Don’t look for DP World to build or buy new container terminals in the United States anytime soon. That’s not sour grapes over the 2006 rebuff by xenophobic U.S. politicians who blocked the Dubai-based company from operating the East and Gulf Coast terminals it acquired through its purchase of P&O Ports. Instead, it’s because the U.S. no longer provides an opportunity fitting its global strategy.
The world’s third-largest terminal operator is banking on expanding its business at deep-water ports where it can buy or build container terminals capable of handling the huge super-post-Panamax container ships entering the market.
“We are adapting our ports for the mega-vessels, so we have a huge investment in big trades and big facilities,” DP World Chairman Sultan Ahmed Bin Sulayem told The Journal of Commerce. “To be honest with you, we have not thought about coming back to the U.S.”
DP World, which operates 60 terminals in 30 countries, isn’t spurning the U.S., but there are no terminals for sale on the West Coast, the logical place for a U.S. expansion. “First of all, there is no ready place to invest in an existing terminal, and I don’t think you can enter the United States unless you can buy out an existing terminal,” Sulayem said.
He also ruled out building a new terminal from scratch. “We need deep-water ports in the states. To get in a port and dredge is possible, but it would take 10 years to get the environmental approvals. To invest in building a greenfield terminal is prohibitive. It would cost an arm and a leg,” he said.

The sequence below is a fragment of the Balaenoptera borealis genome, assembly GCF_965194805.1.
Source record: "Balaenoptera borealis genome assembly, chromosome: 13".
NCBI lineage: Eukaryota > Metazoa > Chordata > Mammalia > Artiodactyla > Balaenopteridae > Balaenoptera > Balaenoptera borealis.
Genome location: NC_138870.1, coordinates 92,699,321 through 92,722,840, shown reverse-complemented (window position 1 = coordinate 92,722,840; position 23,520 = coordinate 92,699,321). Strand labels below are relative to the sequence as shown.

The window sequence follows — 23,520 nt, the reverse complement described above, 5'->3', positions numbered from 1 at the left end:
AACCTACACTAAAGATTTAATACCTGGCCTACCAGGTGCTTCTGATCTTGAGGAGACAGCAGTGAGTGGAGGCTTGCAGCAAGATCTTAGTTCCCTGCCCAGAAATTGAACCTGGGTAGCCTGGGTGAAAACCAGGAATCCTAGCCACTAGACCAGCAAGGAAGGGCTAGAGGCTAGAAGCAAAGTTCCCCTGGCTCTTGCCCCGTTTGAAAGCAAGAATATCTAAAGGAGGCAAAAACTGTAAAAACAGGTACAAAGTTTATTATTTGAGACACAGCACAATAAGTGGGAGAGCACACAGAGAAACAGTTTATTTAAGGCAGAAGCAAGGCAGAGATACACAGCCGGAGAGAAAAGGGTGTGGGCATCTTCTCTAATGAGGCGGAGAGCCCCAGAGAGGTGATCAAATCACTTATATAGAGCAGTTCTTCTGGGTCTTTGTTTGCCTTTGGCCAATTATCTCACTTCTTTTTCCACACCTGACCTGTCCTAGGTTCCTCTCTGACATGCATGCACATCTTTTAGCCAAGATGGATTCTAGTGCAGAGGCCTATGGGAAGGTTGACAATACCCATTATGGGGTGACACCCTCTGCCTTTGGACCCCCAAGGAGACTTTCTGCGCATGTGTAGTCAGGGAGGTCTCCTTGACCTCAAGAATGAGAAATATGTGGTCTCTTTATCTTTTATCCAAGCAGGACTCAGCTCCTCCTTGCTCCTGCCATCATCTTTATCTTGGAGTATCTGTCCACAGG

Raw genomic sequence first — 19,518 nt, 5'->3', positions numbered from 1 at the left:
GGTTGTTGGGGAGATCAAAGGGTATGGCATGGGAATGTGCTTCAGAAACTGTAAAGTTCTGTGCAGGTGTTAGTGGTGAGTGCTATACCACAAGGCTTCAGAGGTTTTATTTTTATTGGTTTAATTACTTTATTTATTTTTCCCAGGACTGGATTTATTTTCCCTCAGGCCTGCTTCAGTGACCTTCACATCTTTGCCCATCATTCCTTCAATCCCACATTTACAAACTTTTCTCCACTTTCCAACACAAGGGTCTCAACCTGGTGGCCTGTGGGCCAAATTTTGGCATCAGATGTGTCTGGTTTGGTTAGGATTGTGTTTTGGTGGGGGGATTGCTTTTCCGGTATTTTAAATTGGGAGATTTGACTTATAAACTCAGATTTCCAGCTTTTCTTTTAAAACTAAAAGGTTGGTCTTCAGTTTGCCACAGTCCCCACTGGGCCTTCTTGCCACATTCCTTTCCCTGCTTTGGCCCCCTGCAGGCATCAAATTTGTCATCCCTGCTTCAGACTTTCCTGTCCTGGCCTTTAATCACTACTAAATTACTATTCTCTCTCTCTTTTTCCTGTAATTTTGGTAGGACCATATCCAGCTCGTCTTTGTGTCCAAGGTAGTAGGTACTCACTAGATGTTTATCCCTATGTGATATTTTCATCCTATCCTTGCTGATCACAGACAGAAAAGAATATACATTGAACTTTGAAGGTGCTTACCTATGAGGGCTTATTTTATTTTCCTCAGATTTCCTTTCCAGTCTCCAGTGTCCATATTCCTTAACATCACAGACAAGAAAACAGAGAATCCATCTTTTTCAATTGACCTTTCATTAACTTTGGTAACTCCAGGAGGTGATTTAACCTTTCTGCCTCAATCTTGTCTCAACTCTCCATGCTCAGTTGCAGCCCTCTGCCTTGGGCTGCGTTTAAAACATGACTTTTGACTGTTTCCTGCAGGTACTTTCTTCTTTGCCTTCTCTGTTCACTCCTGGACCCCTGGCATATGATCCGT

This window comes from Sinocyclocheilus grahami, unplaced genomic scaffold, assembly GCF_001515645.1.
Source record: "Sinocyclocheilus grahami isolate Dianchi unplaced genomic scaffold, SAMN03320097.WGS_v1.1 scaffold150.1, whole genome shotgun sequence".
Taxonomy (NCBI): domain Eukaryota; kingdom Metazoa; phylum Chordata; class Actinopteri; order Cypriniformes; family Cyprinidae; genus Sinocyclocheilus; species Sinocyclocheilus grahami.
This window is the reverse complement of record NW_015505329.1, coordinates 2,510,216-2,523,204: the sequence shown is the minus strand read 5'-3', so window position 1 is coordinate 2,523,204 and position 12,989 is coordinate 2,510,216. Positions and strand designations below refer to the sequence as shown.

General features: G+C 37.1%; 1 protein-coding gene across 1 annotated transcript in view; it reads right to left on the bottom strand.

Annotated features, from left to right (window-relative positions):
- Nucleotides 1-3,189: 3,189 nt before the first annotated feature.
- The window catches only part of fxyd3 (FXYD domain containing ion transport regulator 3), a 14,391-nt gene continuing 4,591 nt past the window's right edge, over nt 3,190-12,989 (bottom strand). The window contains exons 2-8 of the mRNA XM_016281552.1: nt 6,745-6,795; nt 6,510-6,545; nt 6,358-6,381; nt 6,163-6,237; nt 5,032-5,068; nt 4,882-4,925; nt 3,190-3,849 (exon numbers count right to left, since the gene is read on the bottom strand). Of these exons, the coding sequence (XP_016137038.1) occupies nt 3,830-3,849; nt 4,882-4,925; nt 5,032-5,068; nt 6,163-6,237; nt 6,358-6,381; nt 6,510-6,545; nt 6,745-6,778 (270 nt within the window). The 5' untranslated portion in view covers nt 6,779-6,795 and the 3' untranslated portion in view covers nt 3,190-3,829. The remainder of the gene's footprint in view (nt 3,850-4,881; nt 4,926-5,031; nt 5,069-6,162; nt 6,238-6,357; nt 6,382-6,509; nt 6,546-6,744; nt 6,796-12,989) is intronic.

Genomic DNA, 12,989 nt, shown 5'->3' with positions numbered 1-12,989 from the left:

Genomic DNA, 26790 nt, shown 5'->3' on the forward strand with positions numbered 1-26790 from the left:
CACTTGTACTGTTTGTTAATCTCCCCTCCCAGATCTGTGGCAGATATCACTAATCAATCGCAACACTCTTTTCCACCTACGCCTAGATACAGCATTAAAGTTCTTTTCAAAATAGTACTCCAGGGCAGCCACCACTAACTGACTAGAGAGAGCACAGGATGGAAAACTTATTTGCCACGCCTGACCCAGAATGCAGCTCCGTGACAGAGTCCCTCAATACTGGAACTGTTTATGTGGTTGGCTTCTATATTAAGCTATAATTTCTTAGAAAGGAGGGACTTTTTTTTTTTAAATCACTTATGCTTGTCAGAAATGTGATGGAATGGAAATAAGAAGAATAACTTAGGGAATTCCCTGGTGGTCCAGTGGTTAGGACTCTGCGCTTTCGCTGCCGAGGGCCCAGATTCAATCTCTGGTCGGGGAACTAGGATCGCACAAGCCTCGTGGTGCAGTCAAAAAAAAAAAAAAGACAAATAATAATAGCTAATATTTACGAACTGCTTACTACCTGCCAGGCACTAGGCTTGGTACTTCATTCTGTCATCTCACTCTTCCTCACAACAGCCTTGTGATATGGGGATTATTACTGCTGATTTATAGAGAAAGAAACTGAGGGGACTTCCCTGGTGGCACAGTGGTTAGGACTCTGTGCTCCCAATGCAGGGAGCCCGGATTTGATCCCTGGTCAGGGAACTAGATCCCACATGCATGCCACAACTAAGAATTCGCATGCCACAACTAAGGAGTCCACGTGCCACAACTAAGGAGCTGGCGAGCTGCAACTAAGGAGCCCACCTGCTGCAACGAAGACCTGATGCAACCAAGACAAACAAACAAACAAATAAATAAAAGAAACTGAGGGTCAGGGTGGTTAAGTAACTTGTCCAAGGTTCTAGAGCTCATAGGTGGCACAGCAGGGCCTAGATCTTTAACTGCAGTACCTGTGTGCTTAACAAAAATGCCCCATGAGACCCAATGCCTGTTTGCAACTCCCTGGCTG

DP World’s strategy underscores the steep regulatory and infrastructure hurdles U.S. terminals face in meeting growth in world trade, carried by massive vessels that soon will be capable of carrying 18,000 20-foot equivalent container units. The largest vessel serving the U.S. today is the 12,562-TEU MSC Fabiola, and that’s 50 percent larger than any other ship serving the country. Few U.S. ports — Los Angeles, Long Beach, Oakland, Seattle and Tacoma on the West Coast and Norfolk and Baltimore in the East — have the channel and berth depths and infrastructure in place to handle such giants.
DP World’s portfolio is dominated by terminals in Europe, with a single North American operation in Vancouver, British Columbia, where it has a big terminal in the city of Vancouver and just took over operation of several smaller facilities on Vancouver Island. It has terminals in Antwerp, Le Havre and Southampton, is investing $2.4 billion to build London Gateways Terminal on the Thames River, and is part of a consortium with four liner companies building a 4 million-TEU terminal at Maasvlakte 2 in Rotterdam.
Increasingly, however, it’s focusing on emerging markets served by the north-south trades. “The emerging markets are our base. We are expanding in Africa, Central and South America,” Sulayem said. The liner companies DP World serves also are following the growing north-south trades by cascading bigger ships on those routes as they take delivery of ever-larger ships too big to fit through the Panama Canal.